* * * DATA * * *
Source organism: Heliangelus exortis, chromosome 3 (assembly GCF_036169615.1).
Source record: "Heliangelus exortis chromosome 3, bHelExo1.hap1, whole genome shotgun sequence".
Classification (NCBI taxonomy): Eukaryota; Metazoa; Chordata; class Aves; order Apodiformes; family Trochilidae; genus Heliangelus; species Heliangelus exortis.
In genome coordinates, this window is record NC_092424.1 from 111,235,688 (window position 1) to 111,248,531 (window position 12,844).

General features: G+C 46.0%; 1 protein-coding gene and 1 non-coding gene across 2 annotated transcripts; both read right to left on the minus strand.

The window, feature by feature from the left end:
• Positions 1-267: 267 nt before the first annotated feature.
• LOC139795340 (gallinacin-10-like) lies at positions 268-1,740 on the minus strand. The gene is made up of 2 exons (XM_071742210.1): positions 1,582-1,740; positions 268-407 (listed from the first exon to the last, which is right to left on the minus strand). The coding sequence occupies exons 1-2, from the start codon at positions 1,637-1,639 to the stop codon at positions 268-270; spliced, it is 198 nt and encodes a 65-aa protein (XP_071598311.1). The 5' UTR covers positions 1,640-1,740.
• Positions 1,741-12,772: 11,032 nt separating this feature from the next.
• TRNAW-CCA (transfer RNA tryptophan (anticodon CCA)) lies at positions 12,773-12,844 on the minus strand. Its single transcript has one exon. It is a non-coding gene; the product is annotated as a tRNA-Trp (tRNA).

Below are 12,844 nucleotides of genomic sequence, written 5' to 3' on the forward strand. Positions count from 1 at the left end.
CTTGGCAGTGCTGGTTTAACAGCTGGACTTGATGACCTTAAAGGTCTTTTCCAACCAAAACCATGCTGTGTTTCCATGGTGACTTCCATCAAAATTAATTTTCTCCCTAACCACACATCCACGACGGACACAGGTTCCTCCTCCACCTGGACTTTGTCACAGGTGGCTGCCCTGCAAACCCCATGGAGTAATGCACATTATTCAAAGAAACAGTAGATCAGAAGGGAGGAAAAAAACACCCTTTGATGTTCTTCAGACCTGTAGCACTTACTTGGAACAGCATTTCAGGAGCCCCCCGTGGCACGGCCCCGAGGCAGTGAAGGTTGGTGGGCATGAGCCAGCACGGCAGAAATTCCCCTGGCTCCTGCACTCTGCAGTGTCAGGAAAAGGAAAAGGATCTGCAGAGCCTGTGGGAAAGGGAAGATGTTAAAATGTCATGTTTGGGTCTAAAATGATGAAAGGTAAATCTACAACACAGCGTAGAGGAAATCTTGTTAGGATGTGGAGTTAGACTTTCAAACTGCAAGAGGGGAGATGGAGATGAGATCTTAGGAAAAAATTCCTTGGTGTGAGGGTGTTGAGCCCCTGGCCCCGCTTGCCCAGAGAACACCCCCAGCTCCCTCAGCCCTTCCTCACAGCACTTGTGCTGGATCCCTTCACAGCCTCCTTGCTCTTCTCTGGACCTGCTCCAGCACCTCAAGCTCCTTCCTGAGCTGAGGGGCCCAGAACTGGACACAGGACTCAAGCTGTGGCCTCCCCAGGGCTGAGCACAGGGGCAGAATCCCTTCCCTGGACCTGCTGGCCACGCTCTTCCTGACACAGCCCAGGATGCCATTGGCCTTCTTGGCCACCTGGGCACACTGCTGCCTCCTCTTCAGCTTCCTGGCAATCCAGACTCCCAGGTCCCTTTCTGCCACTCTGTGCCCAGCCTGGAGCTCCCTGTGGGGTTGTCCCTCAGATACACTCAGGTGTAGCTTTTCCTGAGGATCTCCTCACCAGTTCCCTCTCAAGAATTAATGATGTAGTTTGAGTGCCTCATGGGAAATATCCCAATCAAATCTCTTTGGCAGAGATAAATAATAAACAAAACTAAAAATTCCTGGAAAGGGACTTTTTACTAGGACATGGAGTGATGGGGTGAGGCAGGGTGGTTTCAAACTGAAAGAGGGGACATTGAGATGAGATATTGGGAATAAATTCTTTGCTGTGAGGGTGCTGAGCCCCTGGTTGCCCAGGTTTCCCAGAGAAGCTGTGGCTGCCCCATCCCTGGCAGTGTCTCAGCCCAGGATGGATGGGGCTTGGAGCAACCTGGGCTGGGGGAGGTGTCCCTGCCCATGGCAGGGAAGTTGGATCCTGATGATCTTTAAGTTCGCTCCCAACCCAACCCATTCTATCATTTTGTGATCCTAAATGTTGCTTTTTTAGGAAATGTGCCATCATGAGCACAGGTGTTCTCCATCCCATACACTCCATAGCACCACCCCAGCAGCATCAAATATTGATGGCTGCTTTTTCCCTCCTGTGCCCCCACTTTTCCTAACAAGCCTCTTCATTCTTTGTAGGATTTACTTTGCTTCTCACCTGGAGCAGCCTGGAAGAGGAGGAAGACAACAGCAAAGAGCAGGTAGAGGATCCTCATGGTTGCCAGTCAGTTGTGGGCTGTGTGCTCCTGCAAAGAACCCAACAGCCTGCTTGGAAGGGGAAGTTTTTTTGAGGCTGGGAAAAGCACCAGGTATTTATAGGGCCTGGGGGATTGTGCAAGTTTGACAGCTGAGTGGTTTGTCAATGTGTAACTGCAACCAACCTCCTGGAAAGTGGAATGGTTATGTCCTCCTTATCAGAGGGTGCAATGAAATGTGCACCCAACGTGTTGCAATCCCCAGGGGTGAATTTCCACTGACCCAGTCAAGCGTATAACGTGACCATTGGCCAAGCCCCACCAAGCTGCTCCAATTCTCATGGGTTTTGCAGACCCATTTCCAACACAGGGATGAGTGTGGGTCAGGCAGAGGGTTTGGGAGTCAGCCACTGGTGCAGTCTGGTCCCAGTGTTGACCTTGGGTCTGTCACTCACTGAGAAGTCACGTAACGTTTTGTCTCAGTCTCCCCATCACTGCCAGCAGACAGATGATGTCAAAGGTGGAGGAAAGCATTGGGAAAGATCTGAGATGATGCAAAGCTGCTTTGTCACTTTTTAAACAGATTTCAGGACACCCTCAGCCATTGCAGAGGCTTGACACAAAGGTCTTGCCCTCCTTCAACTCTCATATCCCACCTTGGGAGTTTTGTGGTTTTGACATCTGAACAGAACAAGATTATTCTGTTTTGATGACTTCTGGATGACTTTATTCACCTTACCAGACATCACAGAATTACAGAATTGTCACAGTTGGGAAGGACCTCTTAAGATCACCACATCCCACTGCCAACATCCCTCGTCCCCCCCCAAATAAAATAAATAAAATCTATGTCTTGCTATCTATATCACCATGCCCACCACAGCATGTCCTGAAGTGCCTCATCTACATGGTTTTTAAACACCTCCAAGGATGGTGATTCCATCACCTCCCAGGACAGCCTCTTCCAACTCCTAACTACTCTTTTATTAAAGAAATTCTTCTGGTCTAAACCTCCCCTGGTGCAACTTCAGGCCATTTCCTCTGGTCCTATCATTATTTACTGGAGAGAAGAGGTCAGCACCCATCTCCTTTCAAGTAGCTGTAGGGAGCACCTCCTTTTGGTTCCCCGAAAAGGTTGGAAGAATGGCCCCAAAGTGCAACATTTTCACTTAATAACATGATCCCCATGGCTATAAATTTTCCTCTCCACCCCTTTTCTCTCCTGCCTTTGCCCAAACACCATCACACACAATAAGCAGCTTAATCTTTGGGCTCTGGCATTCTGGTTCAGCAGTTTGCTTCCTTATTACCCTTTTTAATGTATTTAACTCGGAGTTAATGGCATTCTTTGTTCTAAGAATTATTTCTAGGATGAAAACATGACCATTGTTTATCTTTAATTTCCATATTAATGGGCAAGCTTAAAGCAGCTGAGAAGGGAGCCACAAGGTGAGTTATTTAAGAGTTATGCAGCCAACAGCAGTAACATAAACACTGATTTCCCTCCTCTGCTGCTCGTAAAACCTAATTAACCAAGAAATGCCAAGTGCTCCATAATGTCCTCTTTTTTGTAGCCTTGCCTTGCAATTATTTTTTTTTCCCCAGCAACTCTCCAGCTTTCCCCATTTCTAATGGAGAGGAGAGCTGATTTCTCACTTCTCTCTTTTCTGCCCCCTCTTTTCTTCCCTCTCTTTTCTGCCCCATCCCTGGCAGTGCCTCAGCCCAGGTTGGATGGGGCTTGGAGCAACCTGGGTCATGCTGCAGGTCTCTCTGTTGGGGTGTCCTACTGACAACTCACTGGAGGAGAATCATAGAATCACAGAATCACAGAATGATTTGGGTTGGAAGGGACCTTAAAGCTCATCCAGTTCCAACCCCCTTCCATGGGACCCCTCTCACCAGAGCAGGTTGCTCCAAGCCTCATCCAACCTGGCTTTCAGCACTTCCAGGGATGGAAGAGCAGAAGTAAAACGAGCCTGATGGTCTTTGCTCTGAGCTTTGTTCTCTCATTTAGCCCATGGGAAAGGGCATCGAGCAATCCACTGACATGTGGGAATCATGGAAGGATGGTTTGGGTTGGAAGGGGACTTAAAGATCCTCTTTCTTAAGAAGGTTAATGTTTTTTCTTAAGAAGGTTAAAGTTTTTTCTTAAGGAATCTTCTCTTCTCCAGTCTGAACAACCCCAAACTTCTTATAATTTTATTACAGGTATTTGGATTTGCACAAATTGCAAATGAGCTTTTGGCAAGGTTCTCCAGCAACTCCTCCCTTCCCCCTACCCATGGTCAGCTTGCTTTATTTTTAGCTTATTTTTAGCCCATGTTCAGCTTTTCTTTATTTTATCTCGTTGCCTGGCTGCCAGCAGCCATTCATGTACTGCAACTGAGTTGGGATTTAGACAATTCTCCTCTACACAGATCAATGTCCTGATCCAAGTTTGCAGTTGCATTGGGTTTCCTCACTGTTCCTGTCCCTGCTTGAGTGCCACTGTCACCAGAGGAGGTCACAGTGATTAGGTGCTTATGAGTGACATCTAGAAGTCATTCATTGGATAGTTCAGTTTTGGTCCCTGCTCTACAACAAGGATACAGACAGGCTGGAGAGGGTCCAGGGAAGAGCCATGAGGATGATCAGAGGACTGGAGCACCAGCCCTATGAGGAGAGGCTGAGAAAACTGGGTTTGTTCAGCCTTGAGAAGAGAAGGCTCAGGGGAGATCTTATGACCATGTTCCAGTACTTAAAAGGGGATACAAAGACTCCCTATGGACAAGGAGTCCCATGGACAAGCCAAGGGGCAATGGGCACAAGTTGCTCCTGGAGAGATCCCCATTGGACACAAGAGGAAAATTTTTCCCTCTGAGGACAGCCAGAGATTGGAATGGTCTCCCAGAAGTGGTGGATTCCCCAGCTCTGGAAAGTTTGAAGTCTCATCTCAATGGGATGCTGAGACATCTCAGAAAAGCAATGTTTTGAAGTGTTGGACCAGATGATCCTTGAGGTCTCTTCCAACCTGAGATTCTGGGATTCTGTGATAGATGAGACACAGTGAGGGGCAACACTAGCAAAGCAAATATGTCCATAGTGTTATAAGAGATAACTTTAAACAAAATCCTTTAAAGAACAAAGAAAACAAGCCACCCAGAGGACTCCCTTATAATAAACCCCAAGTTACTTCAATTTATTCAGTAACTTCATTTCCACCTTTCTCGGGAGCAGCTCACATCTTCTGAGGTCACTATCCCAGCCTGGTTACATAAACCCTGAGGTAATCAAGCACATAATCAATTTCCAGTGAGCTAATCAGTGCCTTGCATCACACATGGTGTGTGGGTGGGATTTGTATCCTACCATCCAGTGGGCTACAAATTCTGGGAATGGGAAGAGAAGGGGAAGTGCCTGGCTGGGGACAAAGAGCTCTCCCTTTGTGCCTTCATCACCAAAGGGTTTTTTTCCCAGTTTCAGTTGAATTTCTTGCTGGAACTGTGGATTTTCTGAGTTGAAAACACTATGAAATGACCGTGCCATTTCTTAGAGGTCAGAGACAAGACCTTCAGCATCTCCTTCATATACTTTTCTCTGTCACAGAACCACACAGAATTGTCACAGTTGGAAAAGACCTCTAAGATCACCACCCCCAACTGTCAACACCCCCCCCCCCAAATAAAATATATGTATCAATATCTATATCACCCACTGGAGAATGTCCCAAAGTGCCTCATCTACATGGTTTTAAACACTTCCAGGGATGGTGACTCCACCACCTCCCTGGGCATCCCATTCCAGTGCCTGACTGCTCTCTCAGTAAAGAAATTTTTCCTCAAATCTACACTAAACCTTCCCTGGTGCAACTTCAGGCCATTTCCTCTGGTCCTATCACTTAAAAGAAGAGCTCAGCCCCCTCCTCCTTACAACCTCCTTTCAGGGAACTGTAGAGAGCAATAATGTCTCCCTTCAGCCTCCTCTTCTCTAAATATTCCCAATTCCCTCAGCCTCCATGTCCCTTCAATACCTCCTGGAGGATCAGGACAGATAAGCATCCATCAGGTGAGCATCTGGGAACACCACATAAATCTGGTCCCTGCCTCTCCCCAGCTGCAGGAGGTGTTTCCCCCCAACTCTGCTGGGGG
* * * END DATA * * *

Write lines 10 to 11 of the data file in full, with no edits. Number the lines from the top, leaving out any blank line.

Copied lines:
• TRNAW-CCA (transfer RNA tryptophan (anticodon CCA)) lies at positions 12,773-12,844 on the minus strand. Its single transcript has one exon. It is a non-coding gene; the product is annotated as a tRNA-Trp (tRNA).

Below are 12,844 nucleotides of genomic sequence, written 5' to 3' on the forward strand. Positions count from 1 at the left end.